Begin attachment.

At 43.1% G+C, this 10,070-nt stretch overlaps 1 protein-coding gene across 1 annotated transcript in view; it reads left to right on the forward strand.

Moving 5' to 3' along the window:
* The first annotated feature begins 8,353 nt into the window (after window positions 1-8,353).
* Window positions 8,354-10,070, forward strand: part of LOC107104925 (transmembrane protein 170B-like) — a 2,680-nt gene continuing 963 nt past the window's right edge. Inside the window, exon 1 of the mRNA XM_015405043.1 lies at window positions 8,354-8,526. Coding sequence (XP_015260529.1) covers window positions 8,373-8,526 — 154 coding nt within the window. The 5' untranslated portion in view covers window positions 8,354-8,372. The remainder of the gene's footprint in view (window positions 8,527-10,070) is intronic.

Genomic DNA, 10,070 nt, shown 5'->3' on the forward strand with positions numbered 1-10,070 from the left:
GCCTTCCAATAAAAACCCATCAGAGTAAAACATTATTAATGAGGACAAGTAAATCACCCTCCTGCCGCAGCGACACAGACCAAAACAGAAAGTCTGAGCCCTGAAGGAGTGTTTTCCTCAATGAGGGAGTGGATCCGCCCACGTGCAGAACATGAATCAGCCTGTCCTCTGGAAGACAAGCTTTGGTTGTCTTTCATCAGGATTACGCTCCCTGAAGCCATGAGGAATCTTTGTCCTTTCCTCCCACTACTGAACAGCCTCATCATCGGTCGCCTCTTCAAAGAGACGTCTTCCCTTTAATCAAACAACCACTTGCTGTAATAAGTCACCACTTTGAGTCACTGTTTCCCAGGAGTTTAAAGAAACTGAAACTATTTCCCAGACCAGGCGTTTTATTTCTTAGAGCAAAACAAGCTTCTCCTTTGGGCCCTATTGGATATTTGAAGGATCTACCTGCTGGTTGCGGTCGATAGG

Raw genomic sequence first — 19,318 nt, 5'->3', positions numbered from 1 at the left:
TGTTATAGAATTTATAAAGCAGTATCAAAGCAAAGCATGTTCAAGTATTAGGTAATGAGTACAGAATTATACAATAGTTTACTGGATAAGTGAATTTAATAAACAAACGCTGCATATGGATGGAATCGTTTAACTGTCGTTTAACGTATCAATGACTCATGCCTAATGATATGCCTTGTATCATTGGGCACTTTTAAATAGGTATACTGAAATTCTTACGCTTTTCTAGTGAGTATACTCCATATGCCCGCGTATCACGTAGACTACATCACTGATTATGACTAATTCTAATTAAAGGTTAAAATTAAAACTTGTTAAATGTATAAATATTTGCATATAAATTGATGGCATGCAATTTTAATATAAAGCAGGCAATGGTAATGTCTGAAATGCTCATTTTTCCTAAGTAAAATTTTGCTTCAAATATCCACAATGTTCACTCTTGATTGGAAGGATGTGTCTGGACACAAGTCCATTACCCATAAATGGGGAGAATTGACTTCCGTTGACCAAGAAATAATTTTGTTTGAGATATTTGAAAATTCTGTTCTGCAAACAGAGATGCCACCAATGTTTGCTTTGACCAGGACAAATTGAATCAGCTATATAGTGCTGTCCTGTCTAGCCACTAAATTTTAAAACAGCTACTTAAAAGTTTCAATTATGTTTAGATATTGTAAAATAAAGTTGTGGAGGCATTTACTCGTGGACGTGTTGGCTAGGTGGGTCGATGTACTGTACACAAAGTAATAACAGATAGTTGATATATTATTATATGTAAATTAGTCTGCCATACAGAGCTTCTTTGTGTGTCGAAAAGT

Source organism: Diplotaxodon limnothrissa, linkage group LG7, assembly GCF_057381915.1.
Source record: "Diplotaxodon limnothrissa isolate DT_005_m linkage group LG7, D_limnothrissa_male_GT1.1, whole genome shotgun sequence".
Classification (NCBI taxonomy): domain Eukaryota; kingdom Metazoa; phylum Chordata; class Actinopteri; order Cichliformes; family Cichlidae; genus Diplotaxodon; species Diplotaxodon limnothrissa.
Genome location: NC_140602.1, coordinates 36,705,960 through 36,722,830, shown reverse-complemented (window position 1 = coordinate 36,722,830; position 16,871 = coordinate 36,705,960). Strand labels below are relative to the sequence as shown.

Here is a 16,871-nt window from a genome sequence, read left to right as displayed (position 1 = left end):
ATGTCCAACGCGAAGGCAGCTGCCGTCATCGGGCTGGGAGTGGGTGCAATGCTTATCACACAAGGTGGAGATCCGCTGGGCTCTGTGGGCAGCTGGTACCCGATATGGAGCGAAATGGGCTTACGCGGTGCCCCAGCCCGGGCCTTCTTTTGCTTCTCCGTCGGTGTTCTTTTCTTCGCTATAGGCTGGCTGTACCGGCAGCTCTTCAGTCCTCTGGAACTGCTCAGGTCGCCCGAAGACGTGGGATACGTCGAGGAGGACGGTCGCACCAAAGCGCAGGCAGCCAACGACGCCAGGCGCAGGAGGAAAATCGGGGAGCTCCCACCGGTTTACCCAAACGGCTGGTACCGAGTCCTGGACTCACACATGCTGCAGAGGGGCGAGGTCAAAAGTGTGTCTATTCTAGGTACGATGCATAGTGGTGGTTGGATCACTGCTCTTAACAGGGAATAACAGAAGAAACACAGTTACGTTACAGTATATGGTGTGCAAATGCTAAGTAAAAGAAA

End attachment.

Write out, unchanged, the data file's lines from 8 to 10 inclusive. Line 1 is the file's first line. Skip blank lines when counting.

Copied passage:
TGTTATAGAATTTATAAAGCAGTATCAAAGCAAAGCATGTTCAAGTATTAGGTAATGAGTACAGAATTATACAATAGTTTACTGGATAAGTGAATTTAATAAACAAACGCTGCATATGGATGGAATCGTTTAACTGTCGTTTAACGTATCAATGACTCATGCCTAATGATATGCCTTGTATCATTGGGCACTTTTAAATAGGTATACTGAAATTCTTACGCTTTTCTAGTGAGTATACTCCATATGCCCGCGTATCACGTAGACTACATCACTGATTATGACTAATTCTAATTAAAGGTTAAAATTAAAACTTGTTAAATGTATAAATATTTGCATATAAATTGATGGCATGCAATTTTAATATAAAGCAGGCAATGGTAATGTCTGAAATGCTCATTTTTCCTAAGTAAAATTTTGCTTCAAATATCCACAATGTTCACTCTTGATTGGAAGGATGTGTCTGGACACAAGTCCATTACCCATAAATGGGGAGAATTGACTTCCGTTGACCAAGAAATAATTTTGTTTGAGATATTTGAAAATTCTGTTCTGCAAACAGAGATGCCACCAATGTTTGCTTTGACCAGGACAAATTGAATCAGCTATATAGTGCTGTCCTGTCTAGCCACTAAATTTTAAAACAGCTACTTAAAAGTTTCAATTATGTTTAGATATTGTAAAATAAAGTTGTGGAGGCATTTACTCGTGGACGTGTTGGCTAGGTGGGTCGATGTACTGTACACAAAGTAATAACAGATAGTTGATATATTATTATATGTAAATTAGTCTGCCATACAGAGCTTCTTTGTGTGTCGAAAAGT

Source organism: Diplotaxodon limnothrissa, linkage group LG7, assembly GCF_057381915.1.
Source record: "Diplotaxodon limnothrissa isolate DT_005_m linkage group LG7, D_limnothrissa_male_GT1.1, whole genome shotgun sequence".